For my mother, Patty Buckler, however, the biggest prize was the season pass to Pimlico Race Course. My father dismissed horse enthusiasts as no-account dandies in red hunting coats and jodhpurs who were too dull or insensitive to think about anything important, like decent housing and equal rights, let alone redistribution of wealth.

She, on the other hand, fancied herself a psychic, and nowhere did she practice her black art more profitably than at Pimlico or Laurel or Bowie race tracks. She had no "system," dismissed the Racing Form as part of a conspiracy to fleece the public and seldom heeded touts or tipsters. Indeed, they would have done well to look to her for advice.

With me at her heels, she seemed to cash every ticket, and we always went home with a wad of bills that would make any ward heeler proud. Thus did drear December offer a foretaste of summer's bounty.

Politics shaped the holiday in other ways. For instance, one year, my father, apparently hoping to give me a feel for life beyond the genteel embrace of Roland Park, took me to a bash that a big paving contractor staged in a cavernous equipment shed for elected officials, party autocrats, their retinues and hangers-on.

There amid acrid smoke and the medley of aromas wafting from tubs of some of Baltimore's favorite comestibles, I gazed in awe at the most celebrated political schemers of that or any era, smoking big black cigars, stroking their then-fashionable pot bellies, which were swathed in tightly stretched vests, catching ashes.

To qualify for public office in those days, a fellow had to be able to roll his cigar to one side of the mouth and discuss affairs of state out of the other side with a crony or accomplice. No hands could be used in this operation, except, of course, to grip the elbow of one's interlocutor. It was important to be able to pass along sensitive information in an audible whisper without sticking your cigar in the other guy's ear.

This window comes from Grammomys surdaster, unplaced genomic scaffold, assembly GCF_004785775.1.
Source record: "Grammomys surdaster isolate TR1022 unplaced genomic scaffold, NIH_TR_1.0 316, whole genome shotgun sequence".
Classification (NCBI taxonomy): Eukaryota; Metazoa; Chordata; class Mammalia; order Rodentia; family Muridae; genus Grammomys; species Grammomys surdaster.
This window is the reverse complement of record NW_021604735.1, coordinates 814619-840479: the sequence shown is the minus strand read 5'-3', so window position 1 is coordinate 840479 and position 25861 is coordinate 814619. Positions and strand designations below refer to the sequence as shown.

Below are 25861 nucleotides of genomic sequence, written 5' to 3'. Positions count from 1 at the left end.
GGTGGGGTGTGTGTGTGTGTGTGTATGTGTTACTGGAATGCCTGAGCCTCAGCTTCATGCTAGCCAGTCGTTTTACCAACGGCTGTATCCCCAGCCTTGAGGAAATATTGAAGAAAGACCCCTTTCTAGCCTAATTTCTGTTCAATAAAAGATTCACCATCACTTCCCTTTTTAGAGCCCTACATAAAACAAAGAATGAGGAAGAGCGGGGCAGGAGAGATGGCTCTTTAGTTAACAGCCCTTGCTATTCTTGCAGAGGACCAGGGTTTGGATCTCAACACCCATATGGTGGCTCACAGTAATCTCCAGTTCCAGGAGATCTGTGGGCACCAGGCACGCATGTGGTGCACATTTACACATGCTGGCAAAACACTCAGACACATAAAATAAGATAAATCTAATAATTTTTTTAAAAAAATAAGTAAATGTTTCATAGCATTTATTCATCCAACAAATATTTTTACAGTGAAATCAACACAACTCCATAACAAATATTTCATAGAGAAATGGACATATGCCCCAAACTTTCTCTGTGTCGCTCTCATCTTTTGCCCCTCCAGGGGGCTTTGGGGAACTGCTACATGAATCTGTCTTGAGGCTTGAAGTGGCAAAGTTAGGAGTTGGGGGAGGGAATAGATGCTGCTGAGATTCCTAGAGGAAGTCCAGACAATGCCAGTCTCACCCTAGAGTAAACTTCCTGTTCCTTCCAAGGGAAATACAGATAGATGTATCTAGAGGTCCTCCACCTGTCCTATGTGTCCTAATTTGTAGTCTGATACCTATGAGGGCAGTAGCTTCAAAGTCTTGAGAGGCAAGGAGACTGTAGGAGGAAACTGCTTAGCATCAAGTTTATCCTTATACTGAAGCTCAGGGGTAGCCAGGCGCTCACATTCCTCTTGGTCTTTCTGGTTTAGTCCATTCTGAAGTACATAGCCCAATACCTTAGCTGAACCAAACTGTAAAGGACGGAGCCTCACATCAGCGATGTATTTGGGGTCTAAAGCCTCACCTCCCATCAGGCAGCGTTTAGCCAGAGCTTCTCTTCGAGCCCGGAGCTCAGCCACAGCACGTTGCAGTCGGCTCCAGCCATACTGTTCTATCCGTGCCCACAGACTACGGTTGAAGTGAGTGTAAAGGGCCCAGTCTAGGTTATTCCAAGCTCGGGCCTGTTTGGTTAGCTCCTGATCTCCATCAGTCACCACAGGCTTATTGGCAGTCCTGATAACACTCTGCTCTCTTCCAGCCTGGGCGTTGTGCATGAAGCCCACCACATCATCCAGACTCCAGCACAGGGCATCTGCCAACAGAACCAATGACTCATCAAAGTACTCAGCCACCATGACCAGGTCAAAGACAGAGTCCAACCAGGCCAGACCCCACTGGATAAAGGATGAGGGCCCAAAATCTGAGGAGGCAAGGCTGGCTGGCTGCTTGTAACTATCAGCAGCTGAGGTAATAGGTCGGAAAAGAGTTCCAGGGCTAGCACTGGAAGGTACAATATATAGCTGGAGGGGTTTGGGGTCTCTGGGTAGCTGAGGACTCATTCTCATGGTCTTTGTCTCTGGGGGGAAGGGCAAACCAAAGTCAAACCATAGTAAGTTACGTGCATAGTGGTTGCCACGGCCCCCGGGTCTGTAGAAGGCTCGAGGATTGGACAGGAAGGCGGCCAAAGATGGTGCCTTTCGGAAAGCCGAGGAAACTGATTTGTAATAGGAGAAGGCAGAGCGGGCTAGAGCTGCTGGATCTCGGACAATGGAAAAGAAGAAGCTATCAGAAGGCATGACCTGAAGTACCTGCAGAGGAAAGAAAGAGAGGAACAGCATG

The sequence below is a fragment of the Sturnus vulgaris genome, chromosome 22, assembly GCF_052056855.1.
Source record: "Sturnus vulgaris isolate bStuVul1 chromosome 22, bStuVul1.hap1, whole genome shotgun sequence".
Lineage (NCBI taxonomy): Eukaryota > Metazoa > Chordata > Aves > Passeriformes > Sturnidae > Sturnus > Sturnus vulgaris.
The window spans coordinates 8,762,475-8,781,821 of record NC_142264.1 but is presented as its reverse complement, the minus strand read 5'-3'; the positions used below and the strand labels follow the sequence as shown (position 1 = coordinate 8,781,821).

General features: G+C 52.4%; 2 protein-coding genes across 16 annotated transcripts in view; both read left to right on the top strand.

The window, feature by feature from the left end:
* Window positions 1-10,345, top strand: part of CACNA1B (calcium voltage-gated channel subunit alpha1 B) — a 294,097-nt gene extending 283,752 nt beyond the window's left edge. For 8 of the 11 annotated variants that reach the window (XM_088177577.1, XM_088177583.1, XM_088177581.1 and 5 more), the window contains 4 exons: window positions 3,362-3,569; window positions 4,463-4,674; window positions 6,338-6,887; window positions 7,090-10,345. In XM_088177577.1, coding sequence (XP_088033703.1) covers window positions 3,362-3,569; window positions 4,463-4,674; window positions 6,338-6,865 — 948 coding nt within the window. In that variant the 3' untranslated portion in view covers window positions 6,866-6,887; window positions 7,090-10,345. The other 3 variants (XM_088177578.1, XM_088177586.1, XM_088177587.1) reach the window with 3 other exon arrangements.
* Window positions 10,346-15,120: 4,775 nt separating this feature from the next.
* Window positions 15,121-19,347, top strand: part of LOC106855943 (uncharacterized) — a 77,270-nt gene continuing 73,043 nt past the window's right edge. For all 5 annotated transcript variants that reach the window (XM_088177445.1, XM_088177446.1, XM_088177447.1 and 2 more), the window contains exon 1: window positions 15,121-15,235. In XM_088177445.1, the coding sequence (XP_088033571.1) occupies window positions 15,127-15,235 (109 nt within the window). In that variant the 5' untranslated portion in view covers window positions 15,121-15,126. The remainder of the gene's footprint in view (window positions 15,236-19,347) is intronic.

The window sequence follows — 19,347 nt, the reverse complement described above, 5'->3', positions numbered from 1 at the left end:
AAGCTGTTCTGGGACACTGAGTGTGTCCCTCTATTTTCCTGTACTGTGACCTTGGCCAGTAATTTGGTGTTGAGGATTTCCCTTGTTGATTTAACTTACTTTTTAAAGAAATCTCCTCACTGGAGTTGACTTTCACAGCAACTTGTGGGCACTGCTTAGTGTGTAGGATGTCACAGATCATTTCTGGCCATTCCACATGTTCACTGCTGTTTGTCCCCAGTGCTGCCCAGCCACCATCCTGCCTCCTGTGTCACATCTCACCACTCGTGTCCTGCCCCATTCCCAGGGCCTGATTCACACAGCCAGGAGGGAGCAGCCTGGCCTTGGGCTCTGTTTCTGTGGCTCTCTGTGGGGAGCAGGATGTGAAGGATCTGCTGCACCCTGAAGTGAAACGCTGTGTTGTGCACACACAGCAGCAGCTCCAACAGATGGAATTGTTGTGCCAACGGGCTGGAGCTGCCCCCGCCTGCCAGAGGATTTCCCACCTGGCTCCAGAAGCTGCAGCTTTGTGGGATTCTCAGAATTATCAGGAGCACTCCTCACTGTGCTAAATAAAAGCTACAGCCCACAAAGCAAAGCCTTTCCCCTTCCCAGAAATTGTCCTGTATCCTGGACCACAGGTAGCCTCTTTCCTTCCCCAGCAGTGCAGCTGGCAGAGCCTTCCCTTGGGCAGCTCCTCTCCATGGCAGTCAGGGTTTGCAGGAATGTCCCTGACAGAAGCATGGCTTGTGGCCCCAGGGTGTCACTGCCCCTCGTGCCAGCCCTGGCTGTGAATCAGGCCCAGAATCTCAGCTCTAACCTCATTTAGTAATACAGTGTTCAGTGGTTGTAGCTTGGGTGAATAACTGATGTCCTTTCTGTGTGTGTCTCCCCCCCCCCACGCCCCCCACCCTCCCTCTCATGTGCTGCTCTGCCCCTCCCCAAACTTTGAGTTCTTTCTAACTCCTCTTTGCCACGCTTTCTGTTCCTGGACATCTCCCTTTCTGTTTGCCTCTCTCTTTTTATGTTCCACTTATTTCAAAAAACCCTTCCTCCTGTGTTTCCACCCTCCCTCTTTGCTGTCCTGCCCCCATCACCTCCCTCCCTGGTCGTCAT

When a story had been told or secret shared, both parties laughed aloud and pounded each other's shoulders in glee. I imagined them telling each other: "To find the area of a circle, multiply pi times the radius squared." More likely it was: "What d'ye think of this weather?" Or: "The odds are looking better that O'Reilly will carry the Jewish vote."

Such conversations were the social mainstay of these occasions. My father could guffaw with the best of them, and enjoyed every moment of this bonding ritual. But nobody shared any pithy observations or intimate revelations with me, so I set out in search of other attractions.

Crab cake passion

A 12-year-old weary of political calculation could move on, for instance, to tables fashioned of plywood and sawhorses that groaned under the weight of crab cakes, Maryland fried chicken, potato salad, steaming sausages with a half-dozen different ethnic pedigrees, oyster stew, sauerkraut, hard rolls, pickles and other delectables. (I seldom got past the crab cakes.)

And a youngster who had eaten his fill and was feeling a bit queasy from the malty fumes of National Bohemian or Gunther's (the brewery that then awarded Baltimore Oriole batters a case of beer for each home run) could then sample the entertainment, provided mainly by demure "dancing" girls from The Block, the city's most renowned cultural treasure. They did their bump-and-grind more or less in time to jazzy versions of "Away In a Manger" and other seasonal melodies.